Complication II. Step Transaction Doctrine
The step transaction doctrine is the legal principle that a series of related steps in a transaction should be taxed based on the overall economic nature of the transaction, not "just" based on the separate individual steps.
In the context of the contribute-then-convert strategy, the step transaction doctrine would examine the overall result of the transaction - dollars came out of a taxable account and ended up in a Roth IRA - and tax it according to the substantive result that occurred: that the taxpayer constructively made a contribution to a Roth IRA. After all, the taxpayer contributed to the non-deductible IRA for the sole purpose of converting it to a Roth IRA, and did those two steps together for the sole purpose of getting a new annual contribution into a Roth IRA.
Of course, Roth IRA contributions themselves are not actually taxable anyway. They are a contribution of after-tax funds in the first place. But treating the transaction as being substantively the same as a Roth IRA contribution does mean that one who made a Roth IRA contribution while income is too high. And if income exceeded the limits when the Roth contribution was made, it is an excess contribution, that must either be unwound or be subject to the 6% excess contribution penalty tax.
Thus, if the step transaction doctrine adjusts the strategy to be "what really happened" - a Roth IRA contribution - then when the IRS "taxes" it accordingly, it may assess the penalty tax for excess contributions if income was, in fact, too high. And if the strategy is implemented repeatedly for years, one could face an excess contributions tax of 6%, per year, per contribution, for as far back as the statute of limitations allows (in addition to being responsible for unwinding the contribution itself, along with all subsequent earnings).
So, does the strategy of contributing to a non-deductible IRA and converting it to a Roth IRA to avoid the Roth IRA contribution income limit constitute a step transaction scenario?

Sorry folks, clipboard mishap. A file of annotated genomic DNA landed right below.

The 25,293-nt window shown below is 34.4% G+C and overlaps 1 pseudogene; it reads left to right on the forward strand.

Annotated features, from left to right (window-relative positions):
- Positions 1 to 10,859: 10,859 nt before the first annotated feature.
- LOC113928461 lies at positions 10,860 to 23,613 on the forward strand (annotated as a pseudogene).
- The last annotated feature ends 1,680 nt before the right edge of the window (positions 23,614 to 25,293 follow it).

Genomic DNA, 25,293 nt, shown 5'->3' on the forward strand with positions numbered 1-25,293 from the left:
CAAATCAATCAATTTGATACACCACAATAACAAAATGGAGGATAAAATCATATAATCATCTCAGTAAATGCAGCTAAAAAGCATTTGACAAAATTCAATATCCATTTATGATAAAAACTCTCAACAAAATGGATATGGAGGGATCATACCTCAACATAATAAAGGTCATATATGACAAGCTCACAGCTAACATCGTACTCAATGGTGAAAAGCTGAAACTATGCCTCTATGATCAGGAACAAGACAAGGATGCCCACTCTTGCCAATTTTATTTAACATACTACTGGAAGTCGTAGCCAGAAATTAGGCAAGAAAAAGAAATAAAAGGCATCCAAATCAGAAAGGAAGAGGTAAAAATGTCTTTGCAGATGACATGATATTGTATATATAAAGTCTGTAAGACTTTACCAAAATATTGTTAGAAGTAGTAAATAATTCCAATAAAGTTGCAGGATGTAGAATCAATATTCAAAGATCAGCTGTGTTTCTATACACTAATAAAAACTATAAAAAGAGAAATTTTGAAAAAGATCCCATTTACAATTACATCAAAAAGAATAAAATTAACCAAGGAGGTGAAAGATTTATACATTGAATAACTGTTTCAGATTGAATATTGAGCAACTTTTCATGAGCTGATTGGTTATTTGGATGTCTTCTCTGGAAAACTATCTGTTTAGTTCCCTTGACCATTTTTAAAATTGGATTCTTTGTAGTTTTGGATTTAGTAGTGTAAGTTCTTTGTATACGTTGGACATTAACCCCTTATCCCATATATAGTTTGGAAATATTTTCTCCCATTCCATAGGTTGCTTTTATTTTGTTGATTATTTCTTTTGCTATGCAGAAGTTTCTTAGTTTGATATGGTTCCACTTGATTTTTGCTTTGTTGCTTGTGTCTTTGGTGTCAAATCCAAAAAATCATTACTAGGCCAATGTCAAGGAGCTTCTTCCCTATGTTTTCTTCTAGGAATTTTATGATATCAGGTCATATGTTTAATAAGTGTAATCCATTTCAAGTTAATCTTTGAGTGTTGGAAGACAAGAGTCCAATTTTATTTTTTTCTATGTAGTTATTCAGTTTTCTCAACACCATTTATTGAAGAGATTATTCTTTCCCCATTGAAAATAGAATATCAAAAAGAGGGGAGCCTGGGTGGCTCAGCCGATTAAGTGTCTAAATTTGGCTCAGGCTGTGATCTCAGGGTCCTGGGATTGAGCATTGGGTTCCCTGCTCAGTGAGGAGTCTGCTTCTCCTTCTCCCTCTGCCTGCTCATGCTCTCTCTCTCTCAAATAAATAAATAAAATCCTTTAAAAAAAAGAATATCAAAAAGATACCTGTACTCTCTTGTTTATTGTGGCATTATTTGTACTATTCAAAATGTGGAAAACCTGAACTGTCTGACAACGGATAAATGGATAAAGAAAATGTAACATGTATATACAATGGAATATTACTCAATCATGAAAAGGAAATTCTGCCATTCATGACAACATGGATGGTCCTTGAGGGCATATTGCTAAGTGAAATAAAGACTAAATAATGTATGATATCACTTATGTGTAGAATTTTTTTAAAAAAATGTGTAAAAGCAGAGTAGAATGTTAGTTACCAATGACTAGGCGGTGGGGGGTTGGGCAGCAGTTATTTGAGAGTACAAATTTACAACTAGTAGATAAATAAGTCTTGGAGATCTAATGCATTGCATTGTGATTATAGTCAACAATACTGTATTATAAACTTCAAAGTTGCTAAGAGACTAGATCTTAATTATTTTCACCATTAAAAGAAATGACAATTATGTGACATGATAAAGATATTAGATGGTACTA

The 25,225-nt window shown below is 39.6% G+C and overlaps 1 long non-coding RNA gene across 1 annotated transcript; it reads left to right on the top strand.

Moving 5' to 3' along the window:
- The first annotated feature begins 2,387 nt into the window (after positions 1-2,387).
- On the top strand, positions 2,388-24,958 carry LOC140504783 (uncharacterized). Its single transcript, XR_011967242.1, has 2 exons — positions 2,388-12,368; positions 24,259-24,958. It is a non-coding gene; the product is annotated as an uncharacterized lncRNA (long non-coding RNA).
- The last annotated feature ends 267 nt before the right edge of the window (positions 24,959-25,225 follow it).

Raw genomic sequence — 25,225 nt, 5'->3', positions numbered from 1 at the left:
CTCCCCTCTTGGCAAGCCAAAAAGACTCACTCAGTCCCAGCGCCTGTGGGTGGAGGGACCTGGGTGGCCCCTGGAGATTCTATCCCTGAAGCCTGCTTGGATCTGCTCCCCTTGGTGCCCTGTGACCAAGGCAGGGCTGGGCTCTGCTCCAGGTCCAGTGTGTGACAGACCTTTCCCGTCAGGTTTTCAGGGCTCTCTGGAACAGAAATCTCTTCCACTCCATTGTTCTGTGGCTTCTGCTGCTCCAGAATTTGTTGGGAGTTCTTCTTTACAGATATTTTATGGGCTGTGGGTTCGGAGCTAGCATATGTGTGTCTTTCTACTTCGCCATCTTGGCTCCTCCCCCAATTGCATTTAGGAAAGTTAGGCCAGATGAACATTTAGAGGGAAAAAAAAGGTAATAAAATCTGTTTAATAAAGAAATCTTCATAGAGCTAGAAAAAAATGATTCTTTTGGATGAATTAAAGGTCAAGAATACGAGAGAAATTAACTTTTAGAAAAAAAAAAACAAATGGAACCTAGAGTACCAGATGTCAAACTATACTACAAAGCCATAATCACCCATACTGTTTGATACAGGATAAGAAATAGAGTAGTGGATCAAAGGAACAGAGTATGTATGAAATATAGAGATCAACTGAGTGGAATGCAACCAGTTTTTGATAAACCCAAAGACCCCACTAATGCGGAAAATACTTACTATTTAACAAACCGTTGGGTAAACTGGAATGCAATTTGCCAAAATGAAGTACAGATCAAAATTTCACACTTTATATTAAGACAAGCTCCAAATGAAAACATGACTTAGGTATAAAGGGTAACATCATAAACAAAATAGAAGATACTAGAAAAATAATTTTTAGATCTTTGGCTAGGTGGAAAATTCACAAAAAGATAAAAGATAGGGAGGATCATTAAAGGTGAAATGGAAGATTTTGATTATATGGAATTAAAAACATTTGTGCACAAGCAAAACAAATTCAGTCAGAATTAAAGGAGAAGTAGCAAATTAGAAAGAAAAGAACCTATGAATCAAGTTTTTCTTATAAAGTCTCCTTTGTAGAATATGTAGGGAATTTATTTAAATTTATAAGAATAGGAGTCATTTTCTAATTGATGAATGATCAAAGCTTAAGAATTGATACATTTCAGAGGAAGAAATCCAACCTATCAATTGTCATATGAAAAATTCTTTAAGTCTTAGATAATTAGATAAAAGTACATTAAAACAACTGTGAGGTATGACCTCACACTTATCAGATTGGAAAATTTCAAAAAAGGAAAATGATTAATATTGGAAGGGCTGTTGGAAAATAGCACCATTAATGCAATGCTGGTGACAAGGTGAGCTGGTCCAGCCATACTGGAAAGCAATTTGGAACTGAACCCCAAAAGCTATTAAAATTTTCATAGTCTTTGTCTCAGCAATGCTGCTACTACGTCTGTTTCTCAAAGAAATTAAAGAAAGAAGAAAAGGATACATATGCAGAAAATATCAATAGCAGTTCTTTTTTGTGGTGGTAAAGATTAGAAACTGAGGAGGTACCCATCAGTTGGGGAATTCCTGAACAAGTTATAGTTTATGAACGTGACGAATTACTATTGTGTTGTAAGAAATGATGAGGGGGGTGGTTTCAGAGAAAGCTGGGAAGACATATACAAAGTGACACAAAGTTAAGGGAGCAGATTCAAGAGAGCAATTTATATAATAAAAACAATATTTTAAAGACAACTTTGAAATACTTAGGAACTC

The reality is that the application of the step transaction doctrine is done on a case-by-case basis, and depends on a subjective interpretation of the facts and circumstances of one's particular situation. What do the courts look for in evaluating the potential of a step transaction? Simply put, they are looking for a series of transactions, all inter-related, where the final outcome of the overall series of transactions was to accomplish the equivalent of another single-step (or fewer steps) transaction.
In the case of someone who contributes to a non-deductible IRA, specifically for the purpose of converting it, and does those multiple steps precisely because it is a way to try to avoid the Roth IRA contribution income limits, then it seems clear that the step transaction doctrine could be applied.
How to Make Step Transaction Doctrine Not Applicable?
The easiest way to make the case that the step transaction doctrine shouldn't apply is the passage of time, and the possibility that the tax and economic situation could change between the steps. Although a pre-meditated decision to contribute to a non-deductible IRA with the specific intention to convert it shortly thereafter can be viewed unkindly by the IRS over any time period, an individual who has contributed to non-deductible IRAs in the more distant past and now chooses to convert is less likely to face scrutiny than someone who completes the conversion just a few days later. Many taxpayers choose to implement the strategy by converting a prior year's non-deductible IRA contribution, and then making a new non-deductible contribution for the current year, specifically to introduce at least some economic uncertainty to the situation, reducing the likelihood of step transaction treatment.
It's also notable that step transactions are not something that is typically captured in the "automatic reporting" processes for non-deductible IRA contributions and Roth conversions on IRS Forms 1099-R and 5498 and the tax return itself with a supporting Form 8606. Accordingly, many people may choose to "take the gamble" and proceed with such a transaction anyway, under the auspices that there is a low probability they will be caught. While that may be true, it does not change the fact that one would face a high risk of losing, if he/she was caught, if the IRS and/or the courts decided to view the transaction through the lens of the step transaction doctrine.
In the end, the contribute-and-then-convert strategy is not expressly prohibited by the tax code, but the IRS does have the right to tax a transaction according to its true economic reality. And if the express goal and intent of one is merely to circumvent the clear intent of the law, and is done in a manner that blatantly disregards it, beware. While the reality is that the likelihood of getting caught is extremely low, when the IRS believes that a transaction is abusive, not only do they act to shut it down, but they don't always provide leniency for those who have already tried to take advantage of it in the past.